Redbud Lurking In The Shadows

Yesterday morning I rode my bicycle about a mile to buy some food at a supermarket.

This time of year racks of potted ‘mums are on display, a sure sign of impending autumn. I was putting down my bike’s kick-stand when I saw a glimmer of green from the corner of my eye. Supermarket entrances aren’t usually notable for native plants, but lurking in a niche between a brick pillar and the wall of the store was a yearling redbud tree. It was thriving, partially due to the intermittent drip of water from a white plastic heating vent pipe.

Indulge me, kind readers, while I exercise my imagination in a decidedly anthropomorphic manner:

The summer before last there was a windy night which whirled all sorts of vegetative debris into new pockets and corners. A papery, flat redbud seed-pod tumbled across the asphalt and ended up in a pocket of rotted leaves which had accumulated over the years in a pavement crack right next to a grocery store facade.

The pod opened as fall rains soaked the pocket of new soil. The small, hard oval seeds experienced their first soaking. Their dim vegetative awareness took note, then fell back asleep for the winter. Every redbud seed knows that a winter season with freezing and thawing is necessary to break dormancy! Thus has it been for many millennia, a hoary leguminous tradition.

Spring arrives and the pavement and soil-pocket become warm. A few of the redbud seeds tentatively germinate. These are the advance guard, fearlessly braving random late frosts. They are willing to be sacrificed to the exigencies of weather. This just might be one of those rare years with an early frostless spring, but if not, the other seeds are waiting their turn.

A freakish late and hard frost cuts down that first echelon of redbud seeds. The month of May arrives with a higher and warmer sun. Most of the remaining seeds germinate, all but a few stubborn seeds which decide to wait for another year, another spring.

One June morning last year a rabbit, its fur bejeweled by early-morning dew, ventures across the vast grocery store parking lot. Nose twitching, alert for any predator movement, the small mammal makes the rounds, looking for morning food. It comes across the cluster of redbud seedlings and makes short work of them, green and succulent sustenance for a rabbit’s early summer day.

The rabbit missed one seedling. It was concealed beneath a large pin oak leaf. The seedling became aware of its surroundings as it grew last summer and through this past summer of 2011.

“Hmm… partially shaded and with a steady supply of moisture! I must be part of a forest’s understory. There must be a spring seeping nearby; perhaps I’m growing up against a mossy limestone cliff!”

Redbuds can’t see, of course, and the young tree’s guesses are reasonable but false assumptions. We all need our illusions, don’t we?

The little tree is most likely doomed. Some supermarket employee will eventually be ordered to “patrol the lot”. Armed with a broom and a sprayer loaded with herbicide, the employee will notice the hopeful redbud and spray it into oblivion.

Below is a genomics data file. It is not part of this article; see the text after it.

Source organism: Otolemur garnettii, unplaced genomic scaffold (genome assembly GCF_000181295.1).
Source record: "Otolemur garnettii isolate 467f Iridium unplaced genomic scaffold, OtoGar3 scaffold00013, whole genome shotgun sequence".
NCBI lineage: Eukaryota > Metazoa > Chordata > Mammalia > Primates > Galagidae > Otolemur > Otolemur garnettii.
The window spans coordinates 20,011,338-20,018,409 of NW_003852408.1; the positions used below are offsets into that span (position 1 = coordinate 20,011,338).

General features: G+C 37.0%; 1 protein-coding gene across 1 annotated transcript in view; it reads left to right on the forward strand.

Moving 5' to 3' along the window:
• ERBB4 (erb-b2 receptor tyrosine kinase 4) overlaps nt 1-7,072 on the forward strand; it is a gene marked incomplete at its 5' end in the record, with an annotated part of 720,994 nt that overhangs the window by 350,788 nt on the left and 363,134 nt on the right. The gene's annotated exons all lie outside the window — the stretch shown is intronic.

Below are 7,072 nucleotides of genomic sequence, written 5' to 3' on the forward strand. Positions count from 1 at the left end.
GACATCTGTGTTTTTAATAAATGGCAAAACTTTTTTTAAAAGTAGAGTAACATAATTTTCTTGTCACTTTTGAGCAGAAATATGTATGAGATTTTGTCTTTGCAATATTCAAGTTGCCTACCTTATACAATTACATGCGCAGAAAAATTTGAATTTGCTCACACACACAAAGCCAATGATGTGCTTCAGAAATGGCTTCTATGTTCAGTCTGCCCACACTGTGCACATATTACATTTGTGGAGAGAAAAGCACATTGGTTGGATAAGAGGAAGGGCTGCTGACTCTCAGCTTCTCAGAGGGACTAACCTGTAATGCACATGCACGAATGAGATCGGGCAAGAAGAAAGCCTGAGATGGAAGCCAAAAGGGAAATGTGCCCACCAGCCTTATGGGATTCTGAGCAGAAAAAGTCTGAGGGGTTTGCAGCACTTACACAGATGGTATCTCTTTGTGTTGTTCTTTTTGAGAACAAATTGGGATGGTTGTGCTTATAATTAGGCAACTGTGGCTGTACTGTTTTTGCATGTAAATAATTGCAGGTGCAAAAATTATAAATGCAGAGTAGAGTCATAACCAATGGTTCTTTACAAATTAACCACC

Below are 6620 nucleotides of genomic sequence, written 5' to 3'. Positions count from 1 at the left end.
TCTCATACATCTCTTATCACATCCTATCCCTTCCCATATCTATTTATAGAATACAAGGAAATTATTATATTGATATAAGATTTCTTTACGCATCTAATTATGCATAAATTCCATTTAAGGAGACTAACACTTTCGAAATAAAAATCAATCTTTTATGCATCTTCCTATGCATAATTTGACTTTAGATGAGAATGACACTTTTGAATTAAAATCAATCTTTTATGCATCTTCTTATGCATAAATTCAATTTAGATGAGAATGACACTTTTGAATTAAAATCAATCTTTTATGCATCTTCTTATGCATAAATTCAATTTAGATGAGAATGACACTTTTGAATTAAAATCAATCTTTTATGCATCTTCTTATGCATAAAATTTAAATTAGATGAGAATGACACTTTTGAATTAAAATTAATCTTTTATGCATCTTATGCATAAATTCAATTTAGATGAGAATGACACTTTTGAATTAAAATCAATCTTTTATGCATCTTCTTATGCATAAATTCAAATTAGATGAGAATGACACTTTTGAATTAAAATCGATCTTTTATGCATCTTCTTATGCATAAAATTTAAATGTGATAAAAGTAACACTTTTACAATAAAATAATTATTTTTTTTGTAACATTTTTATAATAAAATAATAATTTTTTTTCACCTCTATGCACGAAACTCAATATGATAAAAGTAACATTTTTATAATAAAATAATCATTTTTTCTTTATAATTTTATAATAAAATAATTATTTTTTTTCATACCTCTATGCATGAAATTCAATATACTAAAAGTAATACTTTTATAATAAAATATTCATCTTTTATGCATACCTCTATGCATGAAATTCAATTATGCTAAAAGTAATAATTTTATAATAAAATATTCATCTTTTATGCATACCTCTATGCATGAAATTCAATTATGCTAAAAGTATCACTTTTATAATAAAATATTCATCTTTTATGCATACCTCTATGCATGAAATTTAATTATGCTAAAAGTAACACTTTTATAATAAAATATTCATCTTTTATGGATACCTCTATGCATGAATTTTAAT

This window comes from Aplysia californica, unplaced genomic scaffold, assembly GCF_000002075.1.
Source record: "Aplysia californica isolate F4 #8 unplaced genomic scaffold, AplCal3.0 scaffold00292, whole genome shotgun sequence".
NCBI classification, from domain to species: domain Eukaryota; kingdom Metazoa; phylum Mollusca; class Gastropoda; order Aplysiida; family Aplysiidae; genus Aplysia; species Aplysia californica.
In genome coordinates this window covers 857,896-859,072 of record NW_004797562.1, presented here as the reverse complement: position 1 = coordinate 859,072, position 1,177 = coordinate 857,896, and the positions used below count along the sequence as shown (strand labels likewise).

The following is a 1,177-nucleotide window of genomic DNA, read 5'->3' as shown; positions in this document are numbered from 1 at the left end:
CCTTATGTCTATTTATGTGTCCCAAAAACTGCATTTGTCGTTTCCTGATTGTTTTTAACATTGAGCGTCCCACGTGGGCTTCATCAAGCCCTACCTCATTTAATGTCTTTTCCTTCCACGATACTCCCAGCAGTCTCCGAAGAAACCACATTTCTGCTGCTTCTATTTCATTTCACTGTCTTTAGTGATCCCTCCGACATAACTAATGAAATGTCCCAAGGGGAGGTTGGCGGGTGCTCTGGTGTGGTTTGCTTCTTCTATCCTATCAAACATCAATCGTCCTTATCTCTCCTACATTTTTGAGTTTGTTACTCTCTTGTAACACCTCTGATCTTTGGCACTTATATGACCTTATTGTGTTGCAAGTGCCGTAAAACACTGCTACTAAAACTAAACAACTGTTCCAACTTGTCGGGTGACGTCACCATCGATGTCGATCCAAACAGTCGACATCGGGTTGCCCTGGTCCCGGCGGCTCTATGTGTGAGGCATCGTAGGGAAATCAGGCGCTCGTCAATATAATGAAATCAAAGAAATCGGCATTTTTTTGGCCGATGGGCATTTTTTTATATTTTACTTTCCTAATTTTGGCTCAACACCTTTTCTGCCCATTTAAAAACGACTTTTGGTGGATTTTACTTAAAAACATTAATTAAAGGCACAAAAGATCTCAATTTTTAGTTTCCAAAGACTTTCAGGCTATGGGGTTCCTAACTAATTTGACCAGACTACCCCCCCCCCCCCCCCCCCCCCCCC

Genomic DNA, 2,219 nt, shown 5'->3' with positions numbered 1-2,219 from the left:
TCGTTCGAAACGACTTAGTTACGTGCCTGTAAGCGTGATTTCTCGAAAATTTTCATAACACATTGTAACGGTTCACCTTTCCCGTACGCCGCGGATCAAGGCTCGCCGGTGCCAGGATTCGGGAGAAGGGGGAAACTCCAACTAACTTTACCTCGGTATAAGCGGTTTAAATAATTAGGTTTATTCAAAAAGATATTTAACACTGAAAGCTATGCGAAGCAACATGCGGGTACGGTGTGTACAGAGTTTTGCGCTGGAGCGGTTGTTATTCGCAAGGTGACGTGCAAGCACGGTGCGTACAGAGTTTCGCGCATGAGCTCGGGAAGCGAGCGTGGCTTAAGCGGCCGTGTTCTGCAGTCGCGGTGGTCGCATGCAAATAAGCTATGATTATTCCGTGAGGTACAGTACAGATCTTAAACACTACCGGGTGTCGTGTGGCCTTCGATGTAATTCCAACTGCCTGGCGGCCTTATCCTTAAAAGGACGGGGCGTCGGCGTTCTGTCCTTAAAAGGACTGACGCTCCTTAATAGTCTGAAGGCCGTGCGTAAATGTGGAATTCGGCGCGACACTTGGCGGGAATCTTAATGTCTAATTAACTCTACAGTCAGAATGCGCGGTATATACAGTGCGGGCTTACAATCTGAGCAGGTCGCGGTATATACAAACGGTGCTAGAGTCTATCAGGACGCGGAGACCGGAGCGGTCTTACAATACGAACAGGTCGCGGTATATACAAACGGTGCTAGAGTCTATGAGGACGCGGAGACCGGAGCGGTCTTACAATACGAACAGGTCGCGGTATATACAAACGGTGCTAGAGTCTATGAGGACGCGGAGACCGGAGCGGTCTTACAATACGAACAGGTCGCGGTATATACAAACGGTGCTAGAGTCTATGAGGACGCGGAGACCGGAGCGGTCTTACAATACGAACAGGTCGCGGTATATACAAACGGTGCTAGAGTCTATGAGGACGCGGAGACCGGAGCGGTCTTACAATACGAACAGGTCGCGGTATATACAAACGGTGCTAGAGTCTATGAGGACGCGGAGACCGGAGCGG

“Damn weeds!”, he mutters as he walks away.

Larry

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4 Comments

Filed under Photos, Plants, Quincy

4 responses to “Redbud Lurking In The Shadows

  1. Joan

    Wish I could recognize a nascent redbud like you can. I’d dig it up and plant it in my yard. This one, however looks as if you might need a jackhammer to extricate it. I found some kind of evergreen seedling near my son’s old apartment several years ago. It was living very well in very bad rocky soil. I dug it up and put in in nice rich soil in my yard and killed it in about a week.
    Any chance of rescuing this little redbud before the weedwacker guys get to it? You certainly have access to land.

  2. Here in Quincy the redbud self-seeds easily. The seedpods lodge in cracks right next to a building foundation, out of reach of mowers. There must be six or seven seedlings surrounding the house where I live.

    I’m reminded of the refuge for trees provided by old windmill towers in rural areas. Weedy elms, cedars, and pin oaks grow between the legs and struts, peering out and thumbing their arboreal noses at mowing machines.

    I always have a mental image of little trees picking up their roots and fleeing to the windmill as a combine or mower approaches. Think Disney cartoons from the 1920s!

  3. Joan

    Do you know, that I’m so far removed from my semi-rural upbringing that I was picturing a Dutch windmill..and wondering where the ‘legs and struts’ you referred to were located. Well ..uh..duh. Then, my other brain cell kicked in and I flashed on the metal and maybe old timer wood towers of the average Midwest farm windmill. Yeah!! Lots of places the lawnmower can’t get to. I guess an extremely obsessive farmer could use a weed whacker.
    Hmmm..meandering plants. I keep thinking of Triffids instead. Not such a cuddly image.

  4. “The Day of the Triffids” put me off plants for a while after I saw it! Impressionable youth…

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